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Grow a Sweet Potato Pie

 

The first year I grew sweet potatoes, I knew I’d hit the jackpot. Sweet potatoes are not only super easy to grow, but a small area is all you need to fill a year’s supply of this sweet delight. My own small, 4-feet-by-12-feet raised bed provides our family with 75 to 100 pounds of this versatile root crop — enough to make all the baked and roasted sweet potatoes, sweet potato pies, sweet potato soup, and any other creation that tempts our tastebuds for an entire year. And best of all, you only need two or three potatoes to get a perennial supply started on your homestead.

Sweet potatoes or yams?
Sadly, the sweet potato is a victim of mistaken identity. Dating as far back as colonial times, orange fleshed varieties have been routinely labeled as yams, yet they’re not yams at all. Sweet potatoes (Ipomoea batatas) belong to the the morning glory family (Convolvulaceae), while true yams (Dioscorea L) reside in the aptly named yam family (Dioscoreaceae). In the United States, only sweet potatoes are grown commercially with yams being relegated to specialty growers and markets. So despite names such as “candied yams” or “fresh, local yams,” most of us are only familiar with the sweet potato.

Children often find the water jar method an exciting introduction to gardening since they can easily see daily root growth and sprout production.

Start with slips.
Sweet potatoes are not grown from seed. Instead, small shoots called slips are sprouted from a sweet potato from the previous year’s harvest. Once slips reach the desired length, they are “slipped” off the root and then planted in the ground. You can either purchase ready-to-plant slips from local nurseries, catalogs, or other growers, or you can sprout slips yourself from a sweet potato purchased at the supermarket. If going this route, select only organic varieties as conventionally grown sweet potatoes are often treated to prevent sprouting.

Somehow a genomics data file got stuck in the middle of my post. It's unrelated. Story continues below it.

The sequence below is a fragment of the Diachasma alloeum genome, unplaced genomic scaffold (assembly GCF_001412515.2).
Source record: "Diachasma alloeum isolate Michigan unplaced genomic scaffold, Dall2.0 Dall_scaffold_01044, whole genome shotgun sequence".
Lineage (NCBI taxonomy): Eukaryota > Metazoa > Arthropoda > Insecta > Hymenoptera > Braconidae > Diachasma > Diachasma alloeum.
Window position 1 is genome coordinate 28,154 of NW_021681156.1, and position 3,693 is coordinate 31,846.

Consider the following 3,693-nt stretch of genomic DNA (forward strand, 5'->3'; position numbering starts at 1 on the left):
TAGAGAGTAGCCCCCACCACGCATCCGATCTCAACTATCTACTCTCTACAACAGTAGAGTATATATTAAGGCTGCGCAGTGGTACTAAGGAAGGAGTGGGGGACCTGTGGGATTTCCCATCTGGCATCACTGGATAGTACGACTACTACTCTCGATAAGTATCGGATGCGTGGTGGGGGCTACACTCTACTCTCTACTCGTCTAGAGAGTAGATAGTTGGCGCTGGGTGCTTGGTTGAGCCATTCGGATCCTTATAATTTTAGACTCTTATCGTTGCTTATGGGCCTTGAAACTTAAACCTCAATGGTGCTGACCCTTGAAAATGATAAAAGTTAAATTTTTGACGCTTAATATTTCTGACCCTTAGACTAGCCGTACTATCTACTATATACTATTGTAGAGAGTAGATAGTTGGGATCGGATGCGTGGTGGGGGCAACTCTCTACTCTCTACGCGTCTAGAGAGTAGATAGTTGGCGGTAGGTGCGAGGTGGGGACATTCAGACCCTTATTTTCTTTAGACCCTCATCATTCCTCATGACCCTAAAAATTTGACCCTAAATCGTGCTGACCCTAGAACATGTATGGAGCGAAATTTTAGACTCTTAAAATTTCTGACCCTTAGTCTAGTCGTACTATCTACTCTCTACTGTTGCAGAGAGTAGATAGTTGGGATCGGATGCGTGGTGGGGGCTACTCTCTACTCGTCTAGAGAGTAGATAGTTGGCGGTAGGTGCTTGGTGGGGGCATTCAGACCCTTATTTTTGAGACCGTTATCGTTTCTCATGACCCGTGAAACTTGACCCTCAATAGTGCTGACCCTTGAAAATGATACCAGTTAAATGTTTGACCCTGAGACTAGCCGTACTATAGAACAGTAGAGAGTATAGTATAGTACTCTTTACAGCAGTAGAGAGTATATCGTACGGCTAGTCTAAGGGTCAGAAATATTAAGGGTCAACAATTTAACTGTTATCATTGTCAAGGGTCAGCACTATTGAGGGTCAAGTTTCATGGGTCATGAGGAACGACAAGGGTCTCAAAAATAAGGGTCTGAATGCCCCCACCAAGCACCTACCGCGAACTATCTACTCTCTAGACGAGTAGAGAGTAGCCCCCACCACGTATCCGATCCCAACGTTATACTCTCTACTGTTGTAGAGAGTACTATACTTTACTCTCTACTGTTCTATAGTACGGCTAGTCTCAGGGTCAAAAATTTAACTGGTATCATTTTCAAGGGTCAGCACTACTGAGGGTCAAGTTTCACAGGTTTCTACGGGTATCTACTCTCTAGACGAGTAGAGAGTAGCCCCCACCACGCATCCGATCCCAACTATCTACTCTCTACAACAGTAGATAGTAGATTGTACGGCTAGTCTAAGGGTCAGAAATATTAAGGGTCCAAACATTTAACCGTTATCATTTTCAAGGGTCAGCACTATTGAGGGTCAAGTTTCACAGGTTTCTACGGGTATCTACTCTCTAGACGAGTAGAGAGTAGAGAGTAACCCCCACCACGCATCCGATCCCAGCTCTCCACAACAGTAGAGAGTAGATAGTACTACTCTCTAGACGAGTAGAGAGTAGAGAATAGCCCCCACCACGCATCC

Starting your own slips is simple, though it does require a bit of planning because the process takes between four to six weeks. Most sweet potatoes require 90 to 110 days to reach harvest size, so slips should be ready to plant as soon as soil temps reach 60 degrees Fahrenheit and all danger of frost has passed. In my neck of the woods, planting dates generally range from mid-April to the end of May, making the best times to start the slip growing process sometime between the end of February and April. However, if your summer begins sooner or later than ours, you’ll need to adjust your slip starting date accordingly.

Several methods exist to sprout slips, but the two most common are the water jar and sand box methods. The water jar method is likely the most familiar as many of us unwittingly grew slips in our elementary science classes. Simply skewer any disease free sweet potato midway down with three or four toothpicks around the root’s circumference. Balance the potato in a water filled jar and set in a window or under grow lights. Make sure to change the water every few days to avoid stagnant, stinky jars.

Fill a container with sand, potting soil, chopped leaves, or sawdust. Place roots close together, but not touching, into medium. Cover with plastic wrap and place on a heat mat to speed the process. Uncover once sprouts appear.

Just as easy, the sandbox method offers the winter weary gardener an opportunity to dig in the dirt. Fill a small tote, box, or flower pot with moist sand or potting soil. Nestle the sweet potato on its side in the planting medium, leaving up to half of the top exposed. Another option is to cover the entire root with 1 to 2 inches of sand/soil. Be sure to keep the soil moist at all times so the root doesn’t dry out.

Both methods will sprout slips within a week or two with a single potato producing up to 20 slips over three or four weeks. Once slips reach 6 to 9 inches, cut them off at the root. The slips are now ready to plant, or place them in jar of water to allow roots to develop. However, it’s not necessary to have roots prior to planting.

Planting time.
While sweet potatoes are not fussy, they do require consistently warm (60-65 degrees) soil at planting time. Once soil temps are stable, plant slips 3 to 4 incehs deep, 10 to 18 inches apart in well-drained soil (sandy loam is best for uniform root development) with a pH of 5.7-6.7. If possible, use raised beds to provide good drainage if your area experiences heavy spring rains. In drier weather, provide 1 inch of water weekly as needed.

Harvest and cure.
Dig roots with a spade fork before soil cools to 50 degrees and before the first hard frost hits. Allow soil to dry on roots. Cure in a shaded, well-ventilated area between 85-90 degrees for seven to 10 days. Then store at 55-60 degrees in a dark location such as a closet or pantry in baskets or burlap sacks. Allow three to four weeks for the full flavor to develop before enjoying.

Easily adaptable to a variety of growing conditions, every garden has a place for a few sweet potatoes. If you start your slips now, you’ll be enjoying homegrown candied yams by Thanksgiving!

Published on Feb 7, 2018

Grit Magazine

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